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In the standard proof why Subset-Sum is (weakly) NP-complete, one reduces Vertex Cover to Subset-Sum by using suitable numbers with O(m+n) bits (where m is the number of edges and n the number of vertices). But how can we talk about a polynomial time reduction if we generate exponential-size numbers?

I guess that this is the key why Vertex Cover is strongly NP-complete and Subset-Sum is only weakly NP-complete. But I didn't get why it is in fact a polynomial time reduction.

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up vote 6 down vote accepted

The key is indeed that the numbers are expressed in binary. As you observe, the numbers could have a value that is exponential in the size of the vertex cover instance. If the reduction "wrote them out" in unary when computing the Subset-Sum instance, this would take exponential time. However in binary, writing down the bits of the number (i.e. computing their representation in the Subset-Sum instance) only takes polynomial time.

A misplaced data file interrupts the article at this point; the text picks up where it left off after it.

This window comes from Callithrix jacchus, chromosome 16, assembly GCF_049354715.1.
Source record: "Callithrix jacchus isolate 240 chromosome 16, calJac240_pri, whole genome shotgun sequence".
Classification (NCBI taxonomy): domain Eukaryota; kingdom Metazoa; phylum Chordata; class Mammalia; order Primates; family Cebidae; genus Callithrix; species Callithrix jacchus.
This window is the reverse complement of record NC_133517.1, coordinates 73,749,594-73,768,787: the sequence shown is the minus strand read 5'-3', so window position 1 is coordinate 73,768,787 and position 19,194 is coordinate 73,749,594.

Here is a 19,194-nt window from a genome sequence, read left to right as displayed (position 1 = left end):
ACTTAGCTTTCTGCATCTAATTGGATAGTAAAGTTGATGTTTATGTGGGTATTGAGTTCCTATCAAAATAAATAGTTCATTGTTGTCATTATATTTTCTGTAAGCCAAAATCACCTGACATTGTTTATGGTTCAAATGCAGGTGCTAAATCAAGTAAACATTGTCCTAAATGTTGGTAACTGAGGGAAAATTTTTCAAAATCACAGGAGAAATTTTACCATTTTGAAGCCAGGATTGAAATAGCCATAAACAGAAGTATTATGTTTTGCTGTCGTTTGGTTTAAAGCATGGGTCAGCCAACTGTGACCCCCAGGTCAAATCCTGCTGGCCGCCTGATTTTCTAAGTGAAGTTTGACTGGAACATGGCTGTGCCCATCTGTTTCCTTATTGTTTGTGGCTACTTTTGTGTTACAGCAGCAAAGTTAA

Just to emphasise the distinction, it only takes 7 digits to write out 1,000,000 in base ten, so writing it down takes about 7 steps. If we did it in unary, it would take about a million steps. The same thing is happening in the reduction, if it were using unary, it would not be polynomial in the size of the graph, but in binary - because what we're measuring is the number of steps taken to write it down - it is polynomial.

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Great, thank you! – user1742364 Apr 24 '14 at 13:20

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